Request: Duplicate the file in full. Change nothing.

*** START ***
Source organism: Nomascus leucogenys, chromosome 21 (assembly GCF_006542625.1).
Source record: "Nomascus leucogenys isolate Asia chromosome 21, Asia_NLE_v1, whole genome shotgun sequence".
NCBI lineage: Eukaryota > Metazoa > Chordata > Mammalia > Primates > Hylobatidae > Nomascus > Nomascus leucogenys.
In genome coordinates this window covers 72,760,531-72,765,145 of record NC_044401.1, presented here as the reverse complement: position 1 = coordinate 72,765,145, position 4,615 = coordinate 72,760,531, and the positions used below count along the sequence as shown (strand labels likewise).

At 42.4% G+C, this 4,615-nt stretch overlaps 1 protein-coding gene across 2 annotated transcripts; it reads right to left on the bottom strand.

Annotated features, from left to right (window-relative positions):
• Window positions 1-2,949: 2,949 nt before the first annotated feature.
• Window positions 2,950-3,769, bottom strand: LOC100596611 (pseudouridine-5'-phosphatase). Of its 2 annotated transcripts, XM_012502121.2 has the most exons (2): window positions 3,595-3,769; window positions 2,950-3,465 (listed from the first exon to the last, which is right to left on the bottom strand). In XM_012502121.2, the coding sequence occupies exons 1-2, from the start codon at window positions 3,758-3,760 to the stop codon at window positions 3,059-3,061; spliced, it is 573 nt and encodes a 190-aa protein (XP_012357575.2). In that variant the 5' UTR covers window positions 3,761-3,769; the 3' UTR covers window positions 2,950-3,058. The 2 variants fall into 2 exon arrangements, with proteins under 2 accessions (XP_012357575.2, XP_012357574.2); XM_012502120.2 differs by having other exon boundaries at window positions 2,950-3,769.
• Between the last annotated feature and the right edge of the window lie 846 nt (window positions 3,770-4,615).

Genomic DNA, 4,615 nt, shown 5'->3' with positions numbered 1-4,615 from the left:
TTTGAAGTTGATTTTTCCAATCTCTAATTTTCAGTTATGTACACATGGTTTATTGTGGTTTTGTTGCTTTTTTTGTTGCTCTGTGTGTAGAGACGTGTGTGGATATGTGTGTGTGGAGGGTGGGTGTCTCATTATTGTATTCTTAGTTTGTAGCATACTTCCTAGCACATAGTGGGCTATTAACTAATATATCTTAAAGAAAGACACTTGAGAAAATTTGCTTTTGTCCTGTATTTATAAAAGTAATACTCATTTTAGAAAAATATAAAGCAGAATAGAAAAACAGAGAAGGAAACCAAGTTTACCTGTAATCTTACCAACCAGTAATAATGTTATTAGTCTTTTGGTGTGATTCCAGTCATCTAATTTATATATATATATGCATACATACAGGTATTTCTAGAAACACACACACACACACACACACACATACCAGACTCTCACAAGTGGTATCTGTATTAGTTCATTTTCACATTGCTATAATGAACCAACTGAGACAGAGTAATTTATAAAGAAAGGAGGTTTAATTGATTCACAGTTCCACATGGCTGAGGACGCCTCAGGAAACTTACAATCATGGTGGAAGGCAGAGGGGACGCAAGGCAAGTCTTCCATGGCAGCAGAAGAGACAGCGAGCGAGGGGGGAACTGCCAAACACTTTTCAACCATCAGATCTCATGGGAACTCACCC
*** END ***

Source organism: Nomascus leucogenys, chromosome 21 (assembly GCF_006542625.1).
Source record: "Nomascus leucogenys isolate Asia chromosome 21, Asia_NLE_v1, whole genome shotgun sequence".
NCBI lineage: Eukaryota > Metazoa > Chordata > Mammalia > Primates > Hylobatidae > Nomascus > Nomascus leucogenys.
In genome coordinates this window covers 72,760,531-72,765,145 of record NC_044401.1, presented here as the reverse complement: position 1 = coordinate 72,765,145, position 4,615 = coordinate 72,760,531, and the positions used below count along the sequence as shown (strand labels likewise).

At 42.4% G+C, this 4,615-nt stretch overlaps 1 protein-coding gene across 2 annotated transcripts; it reads right to left on the bottom strand.

Annotated features, from left to right (window-relative positions):
• Window positions 1-2,949: 2,949 nt before the first annotated feature.
• Window positions 2,950-3,769, bottom strand: LOC100596611 (pseudouridine-5'-phosphatase). Of its 2 annotated transcripts, XM_012502121.2 has the most exons (2): window positions 3,595-3,769; window positions 2,950-3,465 (listed from the first exon to the last, which is right to left on the bottom strand). In XM_012502121.2, the coding sequence occupies exons 1-2, from the start codon at window positions 3,758-3,760 to the stop codon at window positions 3,059-3,061; spliced, it is 573 nt and encodes a 190-aa protein (XP_012357575.2). In that variant the 5' UTR covers window positions 3,761-3,769; the 3' UTR covers window positions 2,950-3,058. The 2 variants fall into 2 exon arrangements, with proteins under 2 accessions (XP_012357575.2, XP_012357574.2); XM_012502120.2 differs by having other exon boundaries at window positions 2,950-3,769.
• Between the last annotated feature and the right edge of the window lie 846 nt (window positions 3,770-4,615).

Genomic DNA, 4,615 nt, shown 5'->3' with positions numbered 1-4,615 from the left:
TTTGAAGTTGATTTTTCCAATCTCTAATTTTCAGTTATGTACACATGGTTTATTGTGGTTTTGTTGCTTTTTTTGTTGCTCTGTGTGTAGAGACGTGTGTGGATATGTGTGTGTGGAGGGTGGGTGTCTCATTATTGTATTCTTAGTTTGTAGCATACTTCCTAGCACATAGTGGGCTATTAACTAATATATCTTAAAGAAAGACACTTGAGAAAATTTGCTTTTGTCCTGTATTTATAAAAGTAATACTCATTTTAGAAAAATATAAAGCAGAATAGAAAAACAGAGAAGGAAACCAAGTTTACCTGTAATCTTACCAACCAGTAATAATGTTATTAGTCTTTTGGTGTGATTCCAGTCATCTAATTTATATATATATATGCATACATACAGGTATTTCTAGAAACACACACACACACACACACACACATACCAGACTCTCACAAGTGGTATCTGTATTAGTTCATTTTCACATTGCTATAATGAACCAACTGAGACAGAGTAATTTATAAAGAAAGGAGGTTTAATTGATTCACAGTTCCACATGGCTGAGGACGCCTCAGGAAACTTACAATCATGGTGGAAGGCAGAGGGGACGCAAGGCAAGTCTTCCATGGCAGCAGAAGAGACAGCGAGCGAGGGGGGAACTGCCAAACACTTTTCAACCATCAGATCTCATGGGAACTCACCC